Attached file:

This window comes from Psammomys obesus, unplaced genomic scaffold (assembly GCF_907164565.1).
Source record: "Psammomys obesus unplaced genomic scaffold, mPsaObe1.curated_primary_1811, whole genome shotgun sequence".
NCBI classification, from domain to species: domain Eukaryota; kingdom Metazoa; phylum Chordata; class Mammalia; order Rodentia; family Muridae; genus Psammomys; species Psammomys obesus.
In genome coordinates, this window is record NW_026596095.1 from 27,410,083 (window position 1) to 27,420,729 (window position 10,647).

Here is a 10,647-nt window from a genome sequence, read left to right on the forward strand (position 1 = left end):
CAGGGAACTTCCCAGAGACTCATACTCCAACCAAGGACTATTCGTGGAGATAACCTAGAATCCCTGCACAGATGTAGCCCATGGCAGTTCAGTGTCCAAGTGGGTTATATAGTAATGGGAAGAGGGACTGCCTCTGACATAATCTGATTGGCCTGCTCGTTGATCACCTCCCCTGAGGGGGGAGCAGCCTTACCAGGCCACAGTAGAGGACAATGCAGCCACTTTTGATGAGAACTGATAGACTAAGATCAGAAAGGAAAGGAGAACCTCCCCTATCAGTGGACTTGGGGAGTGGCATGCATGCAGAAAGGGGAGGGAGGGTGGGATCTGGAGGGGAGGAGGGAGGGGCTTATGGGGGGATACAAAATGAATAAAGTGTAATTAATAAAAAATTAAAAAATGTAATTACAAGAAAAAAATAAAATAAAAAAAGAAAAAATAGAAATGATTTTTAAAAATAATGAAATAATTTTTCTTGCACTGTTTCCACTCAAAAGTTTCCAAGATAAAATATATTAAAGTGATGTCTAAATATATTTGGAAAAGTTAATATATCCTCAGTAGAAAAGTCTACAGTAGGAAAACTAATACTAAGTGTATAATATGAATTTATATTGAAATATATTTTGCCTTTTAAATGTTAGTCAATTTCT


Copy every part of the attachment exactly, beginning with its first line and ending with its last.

This window comes from Psammomys obesus, unplaced genomic scaffold (assembly GCF_907164565.1).
Source record: "Psammomys obesus unplaced genomic scaffold, mPsaObe1.curated_primary_1811, whole genome shotgun sequence".
NCBI classification, from domain to species: domain Eukaryota; kingdom Metazoa; phylum Chordata; class Mammalia; order Rodentia; family Muridae; genus Psammomys; species Psammomys obesus.
In genome coordinates, this window is record NW_026596095.1 from 27,410,083 (window position 1) to 27,420,729 (window position 10,647).

Here is a 10,647-nt window from a genome sequence, read left to right on the forward strand (position 1 = left end):
CAGGGAACTTCCCAGAGACTCATACTCCAACCAAGGACTATTCGTGGAGATAACCTAGAATCCCTGCACAGATGTAGCCCATGGCAGTTCAGTGTCCAAGTGGGTTATATAGTAATGGGAAGAGGGACTGCCTCTGACATAATCTGATTGGCCTGCTCGTTGATCACCTCCCCTGAGGGGGGAGCAGCCTTACCAGGCCACAGTAGAGGACAATGCAGCCACTTTTGATGAGAACTGATAGACTAAGATCAGAAAGGAAAGGAGAACCTCCCCTATCAGTGGACTTGGGGAGTGGCATGCATGCAGAAAGGGGAGGGAGGGTGGGATCTGGAGGGGAGGAGGGAGGGGCTTATGGGGGGATACAAAATGAATAAAGTGTAATTAATAAAAAATTAAAAAATGTAATTACAAGAAAAAAATAAAATAAAAAAAGAAAAAATAGAAATGATTTTTAAAAATAATGAAATAATTTTTCTTGCACTGTTTCCACTCAAAAGTTTCCAAGATAAAATATATTAAAGTGATGTCTAAATATATTTGGAAAAGTTAATATATCCTCAGTAGAAAAGTCTACAGTAGGAAAACTAATACTAAGTGTATAATATGAATTTATATTGAAATATATTTTGCCTTTTAAATGTTAGTCAATTTCT